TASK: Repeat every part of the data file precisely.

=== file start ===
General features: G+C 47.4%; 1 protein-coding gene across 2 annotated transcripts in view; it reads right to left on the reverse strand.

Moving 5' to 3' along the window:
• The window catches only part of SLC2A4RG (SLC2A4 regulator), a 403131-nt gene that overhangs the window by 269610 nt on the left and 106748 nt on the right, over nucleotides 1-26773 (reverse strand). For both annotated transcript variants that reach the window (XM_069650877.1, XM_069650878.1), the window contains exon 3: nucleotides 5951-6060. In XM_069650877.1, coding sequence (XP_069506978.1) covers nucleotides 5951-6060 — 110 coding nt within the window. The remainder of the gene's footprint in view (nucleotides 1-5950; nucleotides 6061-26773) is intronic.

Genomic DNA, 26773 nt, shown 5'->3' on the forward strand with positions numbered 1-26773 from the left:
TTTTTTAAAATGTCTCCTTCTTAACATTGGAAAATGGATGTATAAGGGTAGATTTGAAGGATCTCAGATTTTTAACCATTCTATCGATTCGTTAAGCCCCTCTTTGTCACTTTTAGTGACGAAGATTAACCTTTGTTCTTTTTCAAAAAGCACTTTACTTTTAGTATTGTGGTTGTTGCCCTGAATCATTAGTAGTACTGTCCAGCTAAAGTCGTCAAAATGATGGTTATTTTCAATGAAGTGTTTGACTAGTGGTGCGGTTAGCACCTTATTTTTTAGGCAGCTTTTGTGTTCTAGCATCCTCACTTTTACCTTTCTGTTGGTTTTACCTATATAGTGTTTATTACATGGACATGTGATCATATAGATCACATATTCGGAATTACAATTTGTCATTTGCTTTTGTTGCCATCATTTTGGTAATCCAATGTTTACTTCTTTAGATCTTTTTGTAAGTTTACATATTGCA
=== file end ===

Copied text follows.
General features: G+C 47.4%; 1 protein-coding gene across 2 annotated transcripts in view; it reads right to left on the reverse strand.

Moving 5' to 3' along the window:
• The window catches only part of SLC2A4RG (SLC2A4 regulator), a 403131-nt gene that overhangs the window by 269610 nt on the left and 106748 nt on the right, over nucleotides 1-26773 (reverse strand). For both annotated transcript variants that reach the window (XM_069650877.1, XM_069650878.1), the window contains exon 3: nucleotides 5951-6060. In XM_069650877.1, coding sequence (XP_069506978.1) covers nucleotides 5951-6060 — 110 coding nt within the window. The remainder of the gene's footprint in view (nucleotides 1-5950; nucleotides 6061-26773) is intronic.

Genomic DNA, 26773 nt, shown 5'->3' on the forward strand with positions numbered 1-26773 from the left:
TTTTTTAAAATGTCTCCTTCTTAACATTGGAAAATGGATGTATAAGGGTAGATTTGAAGGATCTCAGATTTTTAACCATTCTATCGATTCGTTAAGCCCCTCTTTGTCACTTTTAGTGACGAAGATTAACCTTTGTTCTTTTTCAAAAAGCACTTTACTTTTAGTATTGTGGTTGTTGCCCTGAATCATTAGTAGTACTGTCCAGCTAAAGTCGTCAAAATGATGGTTATTTTCAATGAAGTGTTTGACTAGTGGTGCGGTTAGCACCTTATTTTTTAGGCAGCTTTTGTGTTCTAGCATCCTCACTTTTACCTTTCTGTTGGTTTTACCTATATAGTGTTTATTACATGGACATGTGATCATATAGATCACATATTCGGAATTACAATTTGTCATTTGCTTTTGTTGCCATCATTTTGGTAATCCAATGTTTACTTCTTTAGATCTTTTTGTAAGTTTACATATTGCA